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Multiple Stable States in Natural Ecosystems$
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Peter Petraitis

Print publication date: 2013

Print ISBN-13: 9780199569342

Published to Oxford Scholarship Online: May 2015

DOI: 10.1093/acprof:osobl/9780199569342.001.0001

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PRINTED FROM OXFORD SCHOLARSHIP ONLINE (oxford.universitypressscholarship.com). (c) Copyright Oxford University Press, 2021. All Rights Reserved. An individual user may print out a PDF of a single chapter of a monograph in OSO for personal use. date: 26 October 2021

Four common misconceptions

Four common misconceptions

(p.112) (p.113) 8 Four common misconceptions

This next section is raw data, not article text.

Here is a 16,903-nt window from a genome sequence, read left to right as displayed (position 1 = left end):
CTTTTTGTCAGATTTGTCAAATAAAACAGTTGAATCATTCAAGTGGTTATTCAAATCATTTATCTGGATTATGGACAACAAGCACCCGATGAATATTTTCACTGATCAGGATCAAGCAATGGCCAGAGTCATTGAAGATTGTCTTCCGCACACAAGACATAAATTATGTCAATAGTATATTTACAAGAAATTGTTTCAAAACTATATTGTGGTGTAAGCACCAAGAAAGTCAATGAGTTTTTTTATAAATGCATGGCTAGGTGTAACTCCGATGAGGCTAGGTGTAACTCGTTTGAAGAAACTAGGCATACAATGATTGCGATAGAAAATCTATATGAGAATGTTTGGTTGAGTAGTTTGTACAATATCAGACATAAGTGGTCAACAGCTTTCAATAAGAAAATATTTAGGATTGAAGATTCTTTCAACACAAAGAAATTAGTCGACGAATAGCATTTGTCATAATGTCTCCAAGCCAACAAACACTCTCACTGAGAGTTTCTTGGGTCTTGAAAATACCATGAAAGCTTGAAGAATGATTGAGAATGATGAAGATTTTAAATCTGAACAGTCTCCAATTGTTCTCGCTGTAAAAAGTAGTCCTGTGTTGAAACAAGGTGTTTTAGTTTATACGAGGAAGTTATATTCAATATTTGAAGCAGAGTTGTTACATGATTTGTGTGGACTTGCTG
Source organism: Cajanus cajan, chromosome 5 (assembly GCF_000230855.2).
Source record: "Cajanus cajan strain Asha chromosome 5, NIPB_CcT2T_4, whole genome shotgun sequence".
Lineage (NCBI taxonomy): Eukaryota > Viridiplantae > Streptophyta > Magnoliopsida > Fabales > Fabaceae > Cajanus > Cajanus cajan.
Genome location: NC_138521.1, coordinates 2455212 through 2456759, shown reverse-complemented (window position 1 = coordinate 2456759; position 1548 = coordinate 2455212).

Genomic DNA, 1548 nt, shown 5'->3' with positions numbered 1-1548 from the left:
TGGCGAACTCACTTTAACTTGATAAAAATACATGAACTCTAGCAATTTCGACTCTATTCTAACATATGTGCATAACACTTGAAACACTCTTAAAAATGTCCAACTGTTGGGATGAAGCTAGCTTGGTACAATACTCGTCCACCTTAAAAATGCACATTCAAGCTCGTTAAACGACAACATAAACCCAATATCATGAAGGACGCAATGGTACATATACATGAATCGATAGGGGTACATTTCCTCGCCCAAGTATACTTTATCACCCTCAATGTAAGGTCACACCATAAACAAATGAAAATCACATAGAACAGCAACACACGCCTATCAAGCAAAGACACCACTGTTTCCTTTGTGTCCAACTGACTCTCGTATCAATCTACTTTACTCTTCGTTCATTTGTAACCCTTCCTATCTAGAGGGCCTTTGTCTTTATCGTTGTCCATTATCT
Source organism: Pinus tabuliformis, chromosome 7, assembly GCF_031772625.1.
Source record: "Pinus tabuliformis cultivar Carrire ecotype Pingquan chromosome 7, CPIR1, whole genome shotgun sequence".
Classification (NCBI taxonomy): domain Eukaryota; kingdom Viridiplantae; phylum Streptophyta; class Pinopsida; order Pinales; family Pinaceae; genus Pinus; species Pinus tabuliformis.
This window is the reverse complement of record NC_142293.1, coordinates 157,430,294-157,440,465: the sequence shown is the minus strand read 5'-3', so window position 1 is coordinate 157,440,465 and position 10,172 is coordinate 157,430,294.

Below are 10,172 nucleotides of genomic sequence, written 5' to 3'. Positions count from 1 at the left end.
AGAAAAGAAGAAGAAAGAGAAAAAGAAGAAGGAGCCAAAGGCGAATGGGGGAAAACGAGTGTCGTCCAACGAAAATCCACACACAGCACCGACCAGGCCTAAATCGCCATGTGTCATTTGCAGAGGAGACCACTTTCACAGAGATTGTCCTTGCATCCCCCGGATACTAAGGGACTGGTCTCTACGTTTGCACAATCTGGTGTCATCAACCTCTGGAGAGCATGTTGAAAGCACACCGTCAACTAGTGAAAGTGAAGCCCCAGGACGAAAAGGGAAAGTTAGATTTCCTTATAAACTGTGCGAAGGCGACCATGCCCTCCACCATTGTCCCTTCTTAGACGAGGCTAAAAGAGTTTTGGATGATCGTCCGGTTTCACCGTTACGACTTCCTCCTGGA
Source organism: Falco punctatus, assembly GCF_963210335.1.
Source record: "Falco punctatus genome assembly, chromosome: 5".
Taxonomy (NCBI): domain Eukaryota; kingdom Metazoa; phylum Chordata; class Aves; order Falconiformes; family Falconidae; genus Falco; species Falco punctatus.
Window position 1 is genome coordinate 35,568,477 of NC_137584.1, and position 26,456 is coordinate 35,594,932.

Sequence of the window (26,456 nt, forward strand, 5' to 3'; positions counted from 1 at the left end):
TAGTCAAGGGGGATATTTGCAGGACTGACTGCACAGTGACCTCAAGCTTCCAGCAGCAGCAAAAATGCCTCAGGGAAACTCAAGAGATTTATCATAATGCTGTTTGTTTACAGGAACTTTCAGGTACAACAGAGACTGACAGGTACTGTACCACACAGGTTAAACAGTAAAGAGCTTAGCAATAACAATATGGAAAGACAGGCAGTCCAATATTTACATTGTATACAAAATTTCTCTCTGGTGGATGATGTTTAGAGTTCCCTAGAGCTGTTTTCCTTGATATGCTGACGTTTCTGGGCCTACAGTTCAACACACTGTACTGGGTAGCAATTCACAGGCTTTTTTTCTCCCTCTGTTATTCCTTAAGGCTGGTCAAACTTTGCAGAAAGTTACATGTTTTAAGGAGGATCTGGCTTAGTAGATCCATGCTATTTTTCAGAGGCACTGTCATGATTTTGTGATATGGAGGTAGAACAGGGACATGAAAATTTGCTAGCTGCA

Multiple Stable States in Natural Ecosystems

Peter Petraitis

Oxford University Press

This chapter presents a detailed explanation on the common misconceptions that occur when ecologists discuss the characteristics of multiple stable states in the natural ecosystem. These four have been repeatedly stated in many literatures that study multiple stable states, but they are considered false. The misconceptions are: thresholds are always part of systems with multiple stable states; multiple stable states are central to the state-and-transition concept; in the cup and ball model, the landscape is defined by parameters and the position of the ball by state variables; and characteristics of species and the environment predispose ecosystems to have multiple states. This chapter aims to shed light on these issues by clarifying the incongruity of these misconceptions to the multiple stable states.

Keywords:   misconceptions, multiple stable states, ecosystems, state-and-transition concept, ball model

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